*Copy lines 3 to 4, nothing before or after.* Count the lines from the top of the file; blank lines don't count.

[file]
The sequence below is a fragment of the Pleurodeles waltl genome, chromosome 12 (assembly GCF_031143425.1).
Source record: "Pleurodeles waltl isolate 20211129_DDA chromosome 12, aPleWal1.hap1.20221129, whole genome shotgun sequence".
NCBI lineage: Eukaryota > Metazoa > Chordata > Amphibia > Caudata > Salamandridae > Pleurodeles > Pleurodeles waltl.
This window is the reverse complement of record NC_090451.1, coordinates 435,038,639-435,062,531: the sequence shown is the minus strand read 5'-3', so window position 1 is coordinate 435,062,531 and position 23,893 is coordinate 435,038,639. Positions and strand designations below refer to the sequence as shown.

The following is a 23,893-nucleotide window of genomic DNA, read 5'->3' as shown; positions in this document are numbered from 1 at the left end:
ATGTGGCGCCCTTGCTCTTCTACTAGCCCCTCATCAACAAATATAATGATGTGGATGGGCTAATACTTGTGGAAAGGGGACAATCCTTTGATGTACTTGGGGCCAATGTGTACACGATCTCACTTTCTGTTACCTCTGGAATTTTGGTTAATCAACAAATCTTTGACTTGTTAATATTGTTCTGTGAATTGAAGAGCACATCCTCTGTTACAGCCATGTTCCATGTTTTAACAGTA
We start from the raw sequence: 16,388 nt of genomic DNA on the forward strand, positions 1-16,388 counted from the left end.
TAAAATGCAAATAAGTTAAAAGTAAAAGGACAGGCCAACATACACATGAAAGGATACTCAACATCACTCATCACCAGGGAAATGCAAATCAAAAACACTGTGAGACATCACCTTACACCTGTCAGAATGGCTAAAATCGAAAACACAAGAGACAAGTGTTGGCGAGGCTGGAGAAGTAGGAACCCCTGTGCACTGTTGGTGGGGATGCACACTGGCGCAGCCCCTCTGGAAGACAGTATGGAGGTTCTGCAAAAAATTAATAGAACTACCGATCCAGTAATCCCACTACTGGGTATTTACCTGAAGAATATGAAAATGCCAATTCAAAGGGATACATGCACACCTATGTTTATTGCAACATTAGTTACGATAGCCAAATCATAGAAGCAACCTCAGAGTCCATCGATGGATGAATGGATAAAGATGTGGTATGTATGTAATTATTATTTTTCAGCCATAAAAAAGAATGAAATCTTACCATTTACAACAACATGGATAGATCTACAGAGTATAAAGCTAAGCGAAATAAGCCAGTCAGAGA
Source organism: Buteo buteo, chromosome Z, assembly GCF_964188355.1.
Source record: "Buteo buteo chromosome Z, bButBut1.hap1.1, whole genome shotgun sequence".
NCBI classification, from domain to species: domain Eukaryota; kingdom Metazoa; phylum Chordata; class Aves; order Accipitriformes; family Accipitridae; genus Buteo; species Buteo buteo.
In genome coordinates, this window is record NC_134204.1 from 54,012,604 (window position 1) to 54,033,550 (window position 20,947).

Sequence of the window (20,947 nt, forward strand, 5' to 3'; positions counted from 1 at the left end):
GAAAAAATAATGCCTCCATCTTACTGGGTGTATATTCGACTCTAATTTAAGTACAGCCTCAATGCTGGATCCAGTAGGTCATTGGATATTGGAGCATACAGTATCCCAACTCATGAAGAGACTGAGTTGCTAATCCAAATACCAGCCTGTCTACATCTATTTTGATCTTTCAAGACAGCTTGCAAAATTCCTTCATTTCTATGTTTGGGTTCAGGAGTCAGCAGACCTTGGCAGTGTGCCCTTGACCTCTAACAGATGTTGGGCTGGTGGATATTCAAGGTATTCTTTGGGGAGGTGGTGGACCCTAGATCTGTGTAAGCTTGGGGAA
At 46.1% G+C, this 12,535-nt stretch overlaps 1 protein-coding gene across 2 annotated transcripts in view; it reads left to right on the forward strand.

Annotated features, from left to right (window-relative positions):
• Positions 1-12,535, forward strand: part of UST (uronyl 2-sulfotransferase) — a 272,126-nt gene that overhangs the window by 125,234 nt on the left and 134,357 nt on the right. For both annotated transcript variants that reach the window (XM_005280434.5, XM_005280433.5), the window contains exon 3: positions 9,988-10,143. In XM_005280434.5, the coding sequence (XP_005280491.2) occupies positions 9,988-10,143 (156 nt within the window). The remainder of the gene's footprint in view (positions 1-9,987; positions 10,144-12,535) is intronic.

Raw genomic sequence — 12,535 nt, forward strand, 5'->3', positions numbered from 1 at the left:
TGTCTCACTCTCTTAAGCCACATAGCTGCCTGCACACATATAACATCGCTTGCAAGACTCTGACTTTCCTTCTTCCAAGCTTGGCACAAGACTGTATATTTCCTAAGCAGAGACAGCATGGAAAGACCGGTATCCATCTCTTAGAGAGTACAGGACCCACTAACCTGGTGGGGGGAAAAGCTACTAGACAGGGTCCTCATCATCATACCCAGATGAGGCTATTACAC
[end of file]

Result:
NCBI lineage: Eukaryota > Metazoa > Chordata > Amphibia > Caudata > Salamandridae > Pleurodeles > Pleurodeles waltl.
This window is the reverse complement of record NC_090451.1, coordinates 435,038,639-435,062,531: the sequence shown is the minus strand read 5'-3', so window position 1 is coordinate 435,062,531 and position 23,893 is coordinate 435,038,639. Positions and strand designations below refer to the sequence as shown.